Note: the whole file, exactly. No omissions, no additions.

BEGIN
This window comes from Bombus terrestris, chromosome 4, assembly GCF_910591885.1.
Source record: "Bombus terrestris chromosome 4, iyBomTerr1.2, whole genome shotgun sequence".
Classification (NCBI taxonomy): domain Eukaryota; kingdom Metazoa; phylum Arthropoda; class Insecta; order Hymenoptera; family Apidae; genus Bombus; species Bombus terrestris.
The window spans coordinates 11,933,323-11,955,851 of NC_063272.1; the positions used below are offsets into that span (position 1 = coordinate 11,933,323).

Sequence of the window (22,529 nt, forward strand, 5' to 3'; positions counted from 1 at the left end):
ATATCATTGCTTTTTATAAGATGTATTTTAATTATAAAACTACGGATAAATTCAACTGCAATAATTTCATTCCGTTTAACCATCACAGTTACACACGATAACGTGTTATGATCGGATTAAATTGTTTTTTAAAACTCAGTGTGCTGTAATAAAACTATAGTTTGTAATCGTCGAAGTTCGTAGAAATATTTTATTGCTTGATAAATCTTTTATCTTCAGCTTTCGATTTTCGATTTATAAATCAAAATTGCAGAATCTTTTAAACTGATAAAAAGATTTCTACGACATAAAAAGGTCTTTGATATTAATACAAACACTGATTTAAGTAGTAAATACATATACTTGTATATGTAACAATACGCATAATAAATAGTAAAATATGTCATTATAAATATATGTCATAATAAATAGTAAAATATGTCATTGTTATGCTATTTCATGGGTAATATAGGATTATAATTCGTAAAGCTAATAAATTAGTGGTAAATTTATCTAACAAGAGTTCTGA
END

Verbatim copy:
This window comes from Bombus terrestris, chromosome 4, assembly GCF_910591885.1.
Source record: "Bombus terrestris chromosome 4, iyBomTerr1.2, whole genome shotgun sequence".
Classification (NCBI taxonomy): domain Eukaryota; kingdom Metazoa; phylum Arthropoda; class Insecta; order Hymenoptera; family Apidae; genus Bombus; species Bombus terrestris.
The window spans coordinates 11,933,323-11,955,851 of NC_063272.1; the positions used below are offsets into that span (position 1 = coordinate 11,933,323).

Sequence of the window (22,529 nt, forward strand, 5' to 3'; positions counted from 1 at the left end):
ATATCATTGCTTTTTATAAGATGTATTTTAATTATAAAACTACGGATAAATTCAACTGCAATAATTTCATTCCGTTTAACCATCACAGTTACACACGATAACGTGTTATGATCGGATTAAATTGTTTTTTAAAACTCAGTGTGCTGTAATAAAACTATAGTTTGTAATCGTCGAAGTTCGTAGAAATATTTTATTGCTTGATAAATCTTTTATCTTCAGCTTTCGATTTTCGATTTATAAATCAAAATTGCAGAATCTTTTAAACTGATAAAAAGATTTCTACGACATAAAAAGGTCTTTGATATTAATACAAACACTGATTTAAGTAGTAAATACATATACTTGTATATGTAACAATACGCATAATAAATAGTAAAATATGTCATTATAAATATATGTCATAATAAATAGTAAAATATGTCATTGTTATGCTATTTCATGGGTAATATAGGATTATAATTCGTAAAGCTAATAAATTAGTGGTAAATTTATCTAACAAGAGTTCTGA